Digital Signature should be: not forgeable authentic cannot be modify after sending not reusable prevent repudiation The simpler properties are: AUTHENTICITY The importance of authenticity is to prevent authorized intervention. Using the public-key cryptosystems, the recipient will be confident that the sender is real and the message is valid. INTEGRITY Both sender and receiver will be confident that the message sent has not been altered during the transmission. The encryption ensures that no third party can view or read the message. NON-REPUDIATION
Repudiation means the act of denying association with a message as in claming a third party sent it. This is true when a recipient of the message assert that the sender attach a signature to avoid any later repudiation. Digital Signature functions maybe possible using Direct or Arbitrated Digital Signature. The Direct approach relies only on communicating parties for their security using the public-key cryptosystems. The problem with Direct Digital Signature approach is the validation, wherein the security of the communication depends only on the senders private key.
It means that when senders security is breach, the whole transaction fails. Furthermore, the sender can also use the repudiation excuse and say that the he never sent a message or say his private keys were forged or stolen. The Arbitrated approach is better, unlike Direct Digital Signature, This approach employ an arbiter to test the senders messages and signatures to verify its content and origin. The arbiter, when fully satisfied, stamp the message with date and sent it to its final destination.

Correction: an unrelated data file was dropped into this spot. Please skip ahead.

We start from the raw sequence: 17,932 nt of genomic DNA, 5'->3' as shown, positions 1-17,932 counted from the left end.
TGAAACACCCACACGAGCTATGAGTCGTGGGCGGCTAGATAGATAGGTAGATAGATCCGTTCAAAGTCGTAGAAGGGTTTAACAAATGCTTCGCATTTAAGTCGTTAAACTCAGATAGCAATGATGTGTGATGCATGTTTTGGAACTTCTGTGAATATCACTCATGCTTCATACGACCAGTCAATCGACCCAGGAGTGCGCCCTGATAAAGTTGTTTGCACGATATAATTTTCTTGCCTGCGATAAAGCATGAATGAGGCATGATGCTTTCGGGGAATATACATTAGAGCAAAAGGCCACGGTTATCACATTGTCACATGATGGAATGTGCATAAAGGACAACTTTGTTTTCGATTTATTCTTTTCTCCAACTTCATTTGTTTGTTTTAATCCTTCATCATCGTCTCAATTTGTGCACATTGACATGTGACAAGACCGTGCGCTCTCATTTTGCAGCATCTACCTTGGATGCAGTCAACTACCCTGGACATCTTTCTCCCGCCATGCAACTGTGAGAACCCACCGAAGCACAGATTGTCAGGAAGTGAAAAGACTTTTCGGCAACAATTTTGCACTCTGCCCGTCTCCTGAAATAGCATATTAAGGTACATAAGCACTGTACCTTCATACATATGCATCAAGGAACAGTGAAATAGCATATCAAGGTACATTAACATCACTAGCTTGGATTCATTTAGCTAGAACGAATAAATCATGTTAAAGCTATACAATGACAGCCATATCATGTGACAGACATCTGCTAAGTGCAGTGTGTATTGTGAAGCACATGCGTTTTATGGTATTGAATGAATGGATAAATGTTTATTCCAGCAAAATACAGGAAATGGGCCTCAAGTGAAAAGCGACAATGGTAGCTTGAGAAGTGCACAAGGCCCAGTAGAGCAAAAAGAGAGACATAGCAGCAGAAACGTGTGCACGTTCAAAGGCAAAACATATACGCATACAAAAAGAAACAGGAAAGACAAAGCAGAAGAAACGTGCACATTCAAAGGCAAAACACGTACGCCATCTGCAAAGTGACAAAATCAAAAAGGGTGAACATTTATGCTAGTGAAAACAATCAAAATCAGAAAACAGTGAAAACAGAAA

Arbitrated digital signatures can be implemented using conventional and public-key encryption. In a conventional approach, it assumed that sender S and the assigned arbiter A. Both arbiter and sender will now share a secret key, say KSA and later the recipient R will share secret key as KRA. The sender creates a message and computer it against its hash value M(H) then S submits the message to A. Arbiter will now decrypt the signature, check its hash value, validate the message, and send the message to R.
Recipient decrypts the message and restores the original message (M). An arbitrated digital signature using public-key encryption has a different approach wherein the arbiter cannot see the message. At first, the sender S encrypts the message with its own private key and encrypts it again with the recipient R private key thereby producing a secret signed message. This signed message will be encrypted again with the senders ID, together the message will be sent to the arbiter. The inner double encrypted message is secure from the arbiter and from anybody except the recipient.
The arbiter can only see the outer messages to check the origin of the message and ensure that the sender private and public key is still valid. A replay attack is a type of network attack where valid data transmission is maliciously or fraudulently repeated or delayed. It can be the originator itself or an adversary who intercepts the data and re-transmits it. A simple replay attack immediately sends the same message soon enough that it will arrive within the recipients window.
A suppress replay attack is when an attacker breach security by initiating a message interception and withhold it for future replay. The attacker will wait for the proper time to effectively replay the message without detection from the recipient.
Data Security 2003, Digital Signatures,[online], http://www. cs. uku. fi/~junolain/secu2003/secu2003. html#digital Wikipedia, Digital Signatures, [online], http://en. wikipedia. org/wiki/Digital_signature Wikipedia, Replay Attack, [online], http://en. wikipedia. org/wiki/Replay_attack